Exercise Guidelines: One Trial Does Not Fit All
Doing The Math
The 2008 federal guidelines for physical activity include a definition of exercise intensity using a MET, a metabolic equivalent or a unit useful for describing the energy expenditure of a specific activity. A MET is the ratio of the rate of energy expended during an activity to the rate of energy expended at rest (roughly 1 MET). Accordingly, a 4 MET activity expends 4 times the energy used by the body at rest. If you do a 4 MET activity for 30 minutes, that's the equivalent of 4 METs x 30 minutes, or 120 MET-minutes (or 2.0 MET-hours) of physical activity. You could also achieve 120 MET-minutes by doing an 8 MET activity for half the time (15 minutes). Knowing these units helps you understand the basis behind the guidelines. For example, in Appendix 1 of the guidelines, it states that "a key finding of the Advisory Committee Report is that the health benefits of physical activity depend mainly on total weekly energy expenditure due to physical activity. In scientific terms, this range is 500 to 1,000 MET-minutes per week," or 2 hours and 30 minutes.
Here's the more important part, though, in terms of our discussion: "A range is necessary because the amount of physical activity necessary to produce health benefits cannot yet be identified with a high degree of precision; this amount varies somewhat by the health benefit." [Note this section that I bolded as more evidence of the problem with making these recommendations across the board.] It goes on to say that an activity of 500 MET-minutes a week results in a substantial reduction in the risk of premature death, but activity of more than 500 MET-minutes a week is necessary to achieve a substantial reduction in the risk of breast cancer. So, how much should you be doing? It appears to depend on which health problems you either have or wish to prevent with physical activity.
So How Much Exercise Do You Need To Do?
Admittedly, using guidelines expressed using MET-minutes is not useful for the general public because the concept of METs is difficult to understand and few people are familiar with it. Moreover, it's challenging to know the MET values for all the activities you do. As long as people generally achieve 2 hours and 30 minutes per week (or more), it is likely appropriate to express the guidelines in simpler terms of minutes of moderate-intensity activity and minutes of vigorous-intensity activity. And because not all the benefits of physical activity occur at 500 MET-minutes per week, they're happy if you exceed this amount.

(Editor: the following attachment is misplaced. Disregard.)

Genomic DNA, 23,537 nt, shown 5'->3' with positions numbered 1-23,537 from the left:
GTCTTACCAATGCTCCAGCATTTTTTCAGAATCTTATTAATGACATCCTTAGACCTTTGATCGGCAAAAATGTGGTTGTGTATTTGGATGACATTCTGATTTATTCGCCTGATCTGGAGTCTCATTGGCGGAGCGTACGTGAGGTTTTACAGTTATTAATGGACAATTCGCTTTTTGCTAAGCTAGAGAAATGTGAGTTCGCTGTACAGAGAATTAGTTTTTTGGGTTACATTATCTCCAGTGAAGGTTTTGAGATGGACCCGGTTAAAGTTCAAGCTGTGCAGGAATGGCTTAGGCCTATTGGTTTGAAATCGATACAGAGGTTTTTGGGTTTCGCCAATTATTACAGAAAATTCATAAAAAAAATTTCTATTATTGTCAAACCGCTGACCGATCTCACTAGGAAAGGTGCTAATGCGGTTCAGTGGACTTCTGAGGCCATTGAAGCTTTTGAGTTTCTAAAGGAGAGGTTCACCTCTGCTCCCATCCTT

The Advisory Committee indicated that 2 hours and 30 minutes of moderate-intensity activity per week could be regarded as (roughly) equivalent to 500 MET-minutes per week. In fact, doing 3.3 METs for 150 minutes per week is equal to 500 MET-minutes per week. By recommending that adults do at least 150 minutes of moderate-intensity activity per week, adults will achieve 500 to 1,000 MET-minutes per week if the intensity is 3.3 times resting values or greater, which is the equivalent of a "brisk walk" at 3.0 miles per hour or faster. As for recommending at least 75 minutes (1 hour and 15 minutes) per week of vigorous-intensity activity, their rationale was that doing so will also allow you to achieve 500 to 1,000 MET-minutes per week. The lower limit of vigorous–intensity activity (6.0 METs) is twice the lower limit of moderate-intensity activity (3.0 METs). So, 75 minutes of vigorous-intensity activity per week is roughly equivalent to 150 minutes of moderate-intensity activity per week.
These recommendations beget the question as to whether anyone has determined if you can "mix and match" exercise durations and intensities to get a similar physical benefit. The answer is that no one knows for certain. The guidelines address the issue that some people do both moderate-intensity and vigorous-intensity activity in a week. As 150 minutes of moderate-intensity activity and 75 minutes of vigorous-intensity activity are the minimum amounts, the rule of thumb is that 1 minute of vigorous-intensity activity counts the same as 2 minutes of moderate-intensity activity. Has anyone tested this assertion beyond a reasonable doubt? By now you should know that the answer is, of course not.
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